"We saw a lot of leftover fragments of cars, tanks, just different things, like the streets were broken, and [there were] cracks everywhere, leftover bullet holes in some buildings. And then we saw two burned-out tanks actually on the road. And my father asked my uncle to pull over, and we got out, and took these photographs. It was very weird. I think it was an Iraqi tank, actually. So it’s a burned-out Iraqi tank."

Pictured: Tarek's father took a photo of him and his sister in front of a burned-out tank as they made their way back to Baghdad after the U.S. invasion.
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Photo: Courtesy of Tarek Turkey.
Were you afraid after the war started?
"I feel scared now of going back, because I’m like, 'Oh, it’s too dangerous, there are so many things going on.' But in reality, there were more things going on when I was living there. But after a certain point, when you live under war and explosions and death and blood, you get used to that, and that becomes your everyday life."

Pictured: Tarek rides a carousel with his cousin (right) and his sister (back).
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Photo: Courtesy of Tarek Turkey.
Did you ever witness death or violence firsthand?
"I'd just turned 11, right before the war. I was born March 2, and the war happened later that month. I finished sixth grade and I moved to seventh grade, which is middle school, and my school that I chose with my parents is a little farther away... Just commuting, I had two near-death experiences.

"One day, I was coming back from a tutor with a friend of mine. My neighborhood bordered the airport road, and there were a lot of explosions that happened on that road, because it’s a highway that American troops would take it back and forth from their camps.

"A bomb went off, and usually when a bomb goes off, the [American] soldiers just start shooting randomly, just in case there’s anyone that actually did it. We were walking, and the shooting was at us, too. We were running, and I could feel the bullets hitting the street between my feet and my friends', too. We ran by a wall and then we just — it was probably the quickest time I’ve ever climbed a wall, it was so quick. I climbed some random gate for a house, and we basically hid in someone’s house for a little bit until it calmed down and we went back home."

Pictured: Tarek, his mom, and his siblings celebrating his birthday on March 2, 2003, almost a month before the war.
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Photo: Courtesy of Tarek Turkey.
What was your second near-death experience?
"After a lot of bad experiences taking the bus to school and just dangerous situations, my parents decided to put me in a school carpooling van with a guy from my neighborhood. I became friends with everyone in the van.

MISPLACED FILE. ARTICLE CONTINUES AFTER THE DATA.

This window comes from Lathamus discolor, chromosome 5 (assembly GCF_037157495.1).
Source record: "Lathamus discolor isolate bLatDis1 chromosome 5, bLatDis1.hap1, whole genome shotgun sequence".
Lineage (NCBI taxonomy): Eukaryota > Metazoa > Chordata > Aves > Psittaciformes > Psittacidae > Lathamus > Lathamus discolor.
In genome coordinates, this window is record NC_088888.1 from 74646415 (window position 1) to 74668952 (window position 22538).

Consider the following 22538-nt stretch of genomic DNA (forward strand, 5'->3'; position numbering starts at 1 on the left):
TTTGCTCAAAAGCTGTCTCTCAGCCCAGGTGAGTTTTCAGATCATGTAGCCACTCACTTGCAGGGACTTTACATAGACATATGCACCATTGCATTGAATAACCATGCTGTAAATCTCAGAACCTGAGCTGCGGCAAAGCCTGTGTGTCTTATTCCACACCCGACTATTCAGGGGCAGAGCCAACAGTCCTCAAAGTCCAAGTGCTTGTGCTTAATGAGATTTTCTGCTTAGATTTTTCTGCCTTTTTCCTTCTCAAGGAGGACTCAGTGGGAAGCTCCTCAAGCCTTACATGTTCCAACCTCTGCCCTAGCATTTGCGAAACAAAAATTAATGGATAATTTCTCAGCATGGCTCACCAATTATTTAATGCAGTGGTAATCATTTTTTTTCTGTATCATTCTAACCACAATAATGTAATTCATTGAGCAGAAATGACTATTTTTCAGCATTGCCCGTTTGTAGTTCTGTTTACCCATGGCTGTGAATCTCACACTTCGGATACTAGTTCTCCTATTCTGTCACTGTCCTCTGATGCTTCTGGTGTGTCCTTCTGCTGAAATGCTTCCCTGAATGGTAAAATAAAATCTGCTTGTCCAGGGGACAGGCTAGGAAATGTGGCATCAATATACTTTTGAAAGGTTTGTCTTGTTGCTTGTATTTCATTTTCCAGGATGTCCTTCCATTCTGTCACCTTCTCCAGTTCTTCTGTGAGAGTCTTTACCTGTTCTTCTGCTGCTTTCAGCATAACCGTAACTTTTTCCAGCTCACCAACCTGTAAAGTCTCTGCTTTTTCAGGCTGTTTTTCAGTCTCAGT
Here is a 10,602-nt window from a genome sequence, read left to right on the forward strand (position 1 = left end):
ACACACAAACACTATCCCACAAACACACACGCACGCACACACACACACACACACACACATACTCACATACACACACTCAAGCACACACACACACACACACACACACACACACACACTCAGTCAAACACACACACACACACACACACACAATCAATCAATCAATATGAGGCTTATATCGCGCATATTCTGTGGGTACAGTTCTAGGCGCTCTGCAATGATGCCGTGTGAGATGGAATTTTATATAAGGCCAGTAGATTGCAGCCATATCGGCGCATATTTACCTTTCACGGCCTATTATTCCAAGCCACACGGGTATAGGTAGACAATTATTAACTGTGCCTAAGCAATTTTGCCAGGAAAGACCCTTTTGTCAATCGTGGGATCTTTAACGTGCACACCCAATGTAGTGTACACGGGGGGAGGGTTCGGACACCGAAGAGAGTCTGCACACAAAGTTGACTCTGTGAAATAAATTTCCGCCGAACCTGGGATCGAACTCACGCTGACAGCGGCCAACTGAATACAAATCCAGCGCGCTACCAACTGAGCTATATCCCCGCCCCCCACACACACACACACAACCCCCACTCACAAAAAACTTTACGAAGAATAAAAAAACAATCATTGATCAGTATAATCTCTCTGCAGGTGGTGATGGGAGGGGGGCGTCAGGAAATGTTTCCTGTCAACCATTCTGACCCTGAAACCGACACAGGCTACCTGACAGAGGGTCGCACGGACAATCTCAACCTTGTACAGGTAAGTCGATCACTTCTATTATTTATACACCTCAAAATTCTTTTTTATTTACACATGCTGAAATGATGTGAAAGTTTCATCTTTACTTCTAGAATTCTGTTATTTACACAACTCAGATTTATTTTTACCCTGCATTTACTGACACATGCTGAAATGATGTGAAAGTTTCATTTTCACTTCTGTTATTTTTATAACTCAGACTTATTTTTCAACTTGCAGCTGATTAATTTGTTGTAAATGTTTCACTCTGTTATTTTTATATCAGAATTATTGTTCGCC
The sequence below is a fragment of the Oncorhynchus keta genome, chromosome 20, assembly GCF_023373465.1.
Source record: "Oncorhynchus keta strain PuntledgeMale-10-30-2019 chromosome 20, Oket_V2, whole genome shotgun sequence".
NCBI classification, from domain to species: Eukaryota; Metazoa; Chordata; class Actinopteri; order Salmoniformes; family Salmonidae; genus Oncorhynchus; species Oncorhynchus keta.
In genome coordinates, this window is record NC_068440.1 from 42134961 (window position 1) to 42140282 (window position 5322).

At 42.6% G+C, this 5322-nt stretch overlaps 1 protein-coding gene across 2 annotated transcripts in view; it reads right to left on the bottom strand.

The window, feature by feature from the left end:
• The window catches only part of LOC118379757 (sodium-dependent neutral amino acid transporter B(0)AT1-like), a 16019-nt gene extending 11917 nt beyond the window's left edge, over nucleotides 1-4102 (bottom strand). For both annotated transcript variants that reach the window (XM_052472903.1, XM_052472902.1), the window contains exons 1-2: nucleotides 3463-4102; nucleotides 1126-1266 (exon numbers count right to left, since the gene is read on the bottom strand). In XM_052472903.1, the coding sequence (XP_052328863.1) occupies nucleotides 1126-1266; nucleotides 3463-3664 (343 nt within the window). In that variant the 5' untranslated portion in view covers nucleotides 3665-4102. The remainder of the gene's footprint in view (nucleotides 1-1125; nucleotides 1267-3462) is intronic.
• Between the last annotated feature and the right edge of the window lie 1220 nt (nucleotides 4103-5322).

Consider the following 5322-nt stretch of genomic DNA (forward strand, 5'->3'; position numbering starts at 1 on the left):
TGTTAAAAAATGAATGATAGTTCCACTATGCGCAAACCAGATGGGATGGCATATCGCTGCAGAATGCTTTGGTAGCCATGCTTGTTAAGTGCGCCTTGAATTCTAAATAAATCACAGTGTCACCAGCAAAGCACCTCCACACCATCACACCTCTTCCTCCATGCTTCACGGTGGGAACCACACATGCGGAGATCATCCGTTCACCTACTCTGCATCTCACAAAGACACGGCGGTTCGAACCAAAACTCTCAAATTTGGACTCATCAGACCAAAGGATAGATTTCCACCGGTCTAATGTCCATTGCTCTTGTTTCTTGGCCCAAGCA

"One day, we went and picked up this kid named Ahmed. It was strange. His dad would usually come up with him to let him into the van. Sometimes he’d pay the bus driver extra money just to come closer to the house. His father was very worried that something would happen to his son. And at that time, there were a lot of gangs and groups of people that would kidnap little kids for money. Most of them came back, but some of them get killed.

"As Ahmed was entering the van, two cars drove really quickly down from the street, and basically surrounded us. Two gunmen got out and they pointed a gun towards the driver, and the gun was like right here next to my head, because I was sitting next to him... And the driver starts basically calling out the prayers [you say] before you die in the Islamic culture, because he thought he was going to die.

"The other guy went and basically took Ahmed. At that moment, I was, I don’t know, everyone was crying and screaming and calling for different things, but I was just in a really weird zone of feeling that: I'm going to die. I just wanted to get it over with, like I wanted the process to speed up. I didn’t want to be in that torture anymore. But I basically like clenched my body and was very calm, and in my place — but very nervous, too. They took [Ahmed] to their car.

"I saw him three months later, after his father paid a lot of money to free him. But it was a very weird meeting... He didn’t function normally anymore. Or that’s what I heard."

Pictured: Tarek studies for a final exam by candlelight before the war.
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Photo: Courtesy of Tarek Turkey.
Why did your family decide to leave Iraq for Syria?
"Several reasons. I mean, experiences like these that I had to face, it was a torture for my parents: not knowing what’s going to happen or if they're going to lose their kid at any moment. Other than that, my dad worked in the media, and he did a lot of work for TV and news channels, documentary work, political work, that sometimes had to offend a specific militia or group. So he got threats from different people to basically get out, or they will assassinate him. So that was a good reason for us to leave.